The big challenge is that nobody seems to be ‘responsible’.  It is, as I was once told, S.E.P. (Somebody Else’s Problem). The path itself is not a council-maintained path, it’s on Network Rail land and some of the foliage is also on Network Rail land, so no doubt that Network Rail bears some responsibility. But the biggest cause of the problem is foliage over-growing from gardens of houses on Sumatra Road (and it is often difficult to work out which ones).

Council officers are, if not pro-active, then at least willing to help, even in times of tight budgets. The path is kept fairly well swept (around the growing mounds of ivy)! But the council has employees (and councillors) who could report these larger problems and come up with solutions.

West Hampstead also has local civic groups such as WHAT or the NDF, but they have limited resources and are focused more on lobbying and policy than getting their hands dirty. It’s certainly not clear what role they should play.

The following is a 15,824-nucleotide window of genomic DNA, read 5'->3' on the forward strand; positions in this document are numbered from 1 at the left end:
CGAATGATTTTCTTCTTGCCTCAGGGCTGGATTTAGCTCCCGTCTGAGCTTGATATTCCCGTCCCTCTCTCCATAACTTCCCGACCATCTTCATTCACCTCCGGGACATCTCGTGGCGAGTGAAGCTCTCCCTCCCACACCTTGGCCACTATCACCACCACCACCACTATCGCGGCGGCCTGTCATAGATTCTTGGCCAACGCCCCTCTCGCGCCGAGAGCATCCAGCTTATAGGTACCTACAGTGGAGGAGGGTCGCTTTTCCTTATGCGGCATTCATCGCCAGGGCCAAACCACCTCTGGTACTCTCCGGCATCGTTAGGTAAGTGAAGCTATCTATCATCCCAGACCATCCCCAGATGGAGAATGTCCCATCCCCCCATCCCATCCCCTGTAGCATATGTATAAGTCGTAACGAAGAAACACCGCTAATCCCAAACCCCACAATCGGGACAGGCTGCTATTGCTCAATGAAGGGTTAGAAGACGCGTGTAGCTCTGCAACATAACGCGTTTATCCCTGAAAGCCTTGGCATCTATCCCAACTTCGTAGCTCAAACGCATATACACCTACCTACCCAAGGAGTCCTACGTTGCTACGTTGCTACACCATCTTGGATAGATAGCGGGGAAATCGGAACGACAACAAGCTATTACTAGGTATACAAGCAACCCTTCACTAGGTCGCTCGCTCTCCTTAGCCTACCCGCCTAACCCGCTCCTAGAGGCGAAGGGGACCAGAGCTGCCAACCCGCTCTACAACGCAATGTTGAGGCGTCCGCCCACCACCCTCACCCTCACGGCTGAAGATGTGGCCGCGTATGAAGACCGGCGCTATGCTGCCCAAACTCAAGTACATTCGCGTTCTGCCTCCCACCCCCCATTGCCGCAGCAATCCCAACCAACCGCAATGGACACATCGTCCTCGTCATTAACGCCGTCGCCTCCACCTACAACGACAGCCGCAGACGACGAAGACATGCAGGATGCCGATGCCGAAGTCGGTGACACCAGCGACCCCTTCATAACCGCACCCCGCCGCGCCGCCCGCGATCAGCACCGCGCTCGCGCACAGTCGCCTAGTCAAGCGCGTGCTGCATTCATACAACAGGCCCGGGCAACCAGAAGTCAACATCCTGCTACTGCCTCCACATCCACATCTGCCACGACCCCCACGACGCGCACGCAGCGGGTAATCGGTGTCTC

Rubbish behind the fence is also a problem image: Shelley

Rubbish behind the fence, on Network Rail land, is also a problem. Image: Shelley

The Black Path seems to be a Grey Area, where the role of the individual, the council, and the state in the form of Network Rail is still unclear. What are our rights and what are our responsibilities? Where do the council’s responsibilities end? And what happens then? There seems to be no clear answer.

One of the main issues that arose during the NDF consultations was the poor state of local streets and dumped rubbish – so it is an issue high on resident’s list of concerns. How to do something about it? Should residents abdicate all responsibility even when it is they (collectively) that do the dumping, or let their trees overgrow? Whatever your political persuasion, having a decent, pleasant local environment (where people care) is surely something everyone agrees on?